In the technology world, buzzwords and analogies flood the landscape. Analogies help us explain unfamiliar concepts in familiar terms, and when the analogy strikes a chord, it often launches a buzzword. This can be helpful in bridging the communications gap between technology and business. “Data gravity” is one of those buzzwords that now permeate our discussions around digital innovation.
Data gravity was coined by David McRory, a software engineer, in a blog almost ten years ago. It uses the basic concept of gravity to help explain the behaviors and patterns resulting from the ever-growing disruptions caused by the cloud and big data. The law of gravity states that the attraction between objects is directly proportional to their mass. McRory posited that in the ever-growing cloud and big data environments, the mass of the data being accumulated increased the number of applications, services and consumers that are drawn to that data. Basically, the more data that is accumulated, the more applications and services that come into the orbit of that data to consume it.
This phenomenon becomes key when architecting, designing and building out your cloud and big data environments. Where the data resides in relation to the applications and services being drawn to it impacts system performance, cost and reliability. Consumers of the data may reside in the same cloud as the data. They may also still be in on-premises systems, or in another cloud platform. It is a hybrid cloud world, and that must be considered when implementing solutions. The explosive growth and proliferation of applications and services caused by the increase in data gravity can quickly overwhelm a system, degrading performance, increasing costs and even impacting the quality of the results, due to reliability issues with the content.
Data Entanglement to the Rescue
Enter a new analogy and buzzword to save the day. “Data entanglement” plays off the concept of quantum entanglement, again drawing on the world of physics. In simplified terms, quantum entanglement posits that two objects separated by great distances demonstrate a connection when a change to one is reflected in the other. In the data world, data entanglement means that when two data stores share common information, a change in one is reflected in the other.
Yes, we are fundamentally talking data replication, but there is a benefit to thinking about its challenges from the perspective of entangled systems. This encourages you, when considering use case scenarios, to make sure you are taking all the potential impacts into account. Let us look at some high-level scenarios, and why we should consider entanglements.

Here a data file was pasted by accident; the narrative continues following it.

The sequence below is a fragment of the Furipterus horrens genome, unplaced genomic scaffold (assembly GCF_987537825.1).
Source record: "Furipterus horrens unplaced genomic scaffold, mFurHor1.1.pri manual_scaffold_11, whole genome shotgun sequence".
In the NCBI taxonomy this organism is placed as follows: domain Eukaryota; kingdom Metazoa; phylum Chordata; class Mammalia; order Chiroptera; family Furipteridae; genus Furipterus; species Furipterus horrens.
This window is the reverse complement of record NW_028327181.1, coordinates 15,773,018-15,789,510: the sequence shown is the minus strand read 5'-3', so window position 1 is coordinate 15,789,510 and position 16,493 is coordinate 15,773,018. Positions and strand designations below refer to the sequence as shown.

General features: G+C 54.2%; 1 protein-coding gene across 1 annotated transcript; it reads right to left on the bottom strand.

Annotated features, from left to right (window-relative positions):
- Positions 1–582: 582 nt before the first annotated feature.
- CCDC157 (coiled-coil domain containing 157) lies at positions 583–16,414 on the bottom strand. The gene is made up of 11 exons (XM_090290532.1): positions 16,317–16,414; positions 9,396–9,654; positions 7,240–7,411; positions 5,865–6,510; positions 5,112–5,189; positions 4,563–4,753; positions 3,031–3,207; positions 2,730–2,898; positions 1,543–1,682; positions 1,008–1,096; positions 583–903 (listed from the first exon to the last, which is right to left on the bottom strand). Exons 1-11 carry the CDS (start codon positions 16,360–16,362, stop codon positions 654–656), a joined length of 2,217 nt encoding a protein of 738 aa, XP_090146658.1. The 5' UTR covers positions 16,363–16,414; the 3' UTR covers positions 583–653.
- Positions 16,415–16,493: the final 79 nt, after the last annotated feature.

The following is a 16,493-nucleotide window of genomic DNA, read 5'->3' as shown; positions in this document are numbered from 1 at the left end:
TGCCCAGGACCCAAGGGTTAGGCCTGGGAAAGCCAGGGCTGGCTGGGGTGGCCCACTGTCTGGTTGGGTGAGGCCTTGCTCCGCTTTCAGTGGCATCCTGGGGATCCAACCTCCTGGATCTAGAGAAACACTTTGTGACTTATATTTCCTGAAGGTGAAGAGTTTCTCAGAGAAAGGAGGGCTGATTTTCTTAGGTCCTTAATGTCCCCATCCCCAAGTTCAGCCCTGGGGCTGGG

Living on the Edge in the World of IoT
With IoT devices, sensors of all types generate massive amounts of data. These devices live out on the edge of the cloud, and create multiple data entanglement impact scenarios, as follows:
- Real-time system scenarios – In manufacturing, data from IoT scenarios frequently demands real-time acquisition and processing. Immediate response is required, so manufacturers cannot wait for the data to make it to the cloud and back. This means the data store needs to be on or near the edge of the services and applications doing the data processing. (For example, when sensors in a manufacturing line report an issue in one part of the system, the response must be immediate. Or when a new smart car senses an adverse driving condition, the analysis and response cannot be delayed by latencies back to the cloud.)
- Long-term analysis scenarios – It is often beneficial to analyze IoT device data over the long term — for example, when doing predictive maintenance. Such applications and services do not need real-time data access and capabilities, so inherent latency is not an issue. The original data at the edge is entangled with the data stores used by the long-term analytical applications, which can be in an entirely different location within the cloud.
- Feedback/updates to devices scenarios – Based on the various analyses done on the data, it may be important to send feedback/updates to the IoT devices. (In the smart car example, the analysis may provide data that improves the performance of the smart car features, so you would want that data to upgrade all cars in the fleet.) The devices and back-end systems are inexorably entangled, and changes propagate/replicate/get modified/return back to the devices involved.